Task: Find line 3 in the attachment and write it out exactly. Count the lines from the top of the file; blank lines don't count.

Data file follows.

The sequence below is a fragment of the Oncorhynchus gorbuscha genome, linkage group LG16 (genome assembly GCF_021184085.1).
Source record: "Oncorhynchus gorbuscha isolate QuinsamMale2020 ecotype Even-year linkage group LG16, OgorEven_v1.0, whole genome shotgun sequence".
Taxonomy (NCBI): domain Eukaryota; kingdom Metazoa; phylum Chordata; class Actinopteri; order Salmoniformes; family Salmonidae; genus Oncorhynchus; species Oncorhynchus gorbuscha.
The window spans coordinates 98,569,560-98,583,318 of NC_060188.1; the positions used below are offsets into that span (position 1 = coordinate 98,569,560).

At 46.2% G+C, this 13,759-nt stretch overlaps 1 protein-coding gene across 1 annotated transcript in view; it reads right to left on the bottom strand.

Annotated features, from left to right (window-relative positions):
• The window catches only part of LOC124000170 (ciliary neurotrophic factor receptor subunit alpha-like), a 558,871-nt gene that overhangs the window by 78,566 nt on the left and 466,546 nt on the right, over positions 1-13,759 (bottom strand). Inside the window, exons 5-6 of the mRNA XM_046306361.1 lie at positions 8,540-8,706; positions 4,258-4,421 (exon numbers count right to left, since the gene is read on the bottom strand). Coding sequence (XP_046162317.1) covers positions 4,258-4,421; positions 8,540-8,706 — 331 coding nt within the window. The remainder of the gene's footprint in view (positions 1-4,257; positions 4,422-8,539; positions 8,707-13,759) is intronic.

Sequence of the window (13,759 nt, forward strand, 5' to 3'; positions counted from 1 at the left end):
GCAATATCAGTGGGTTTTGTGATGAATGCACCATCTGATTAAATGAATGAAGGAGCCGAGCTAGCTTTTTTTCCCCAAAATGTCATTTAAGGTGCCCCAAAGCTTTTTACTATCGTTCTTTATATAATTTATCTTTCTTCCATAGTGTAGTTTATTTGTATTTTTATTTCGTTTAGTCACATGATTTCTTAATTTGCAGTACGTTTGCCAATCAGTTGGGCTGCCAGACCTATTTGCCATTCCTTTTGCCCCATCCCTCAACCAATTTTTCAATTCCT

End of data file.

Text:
Taxonomy (NCBI): domain Eukaryota; kingdom Metazoa; phylum Chordata; class Actinopteri; order Salmoniformes; family Salmonidae; genus Oncorhynchus; species Oncorhynchus gorbuscha.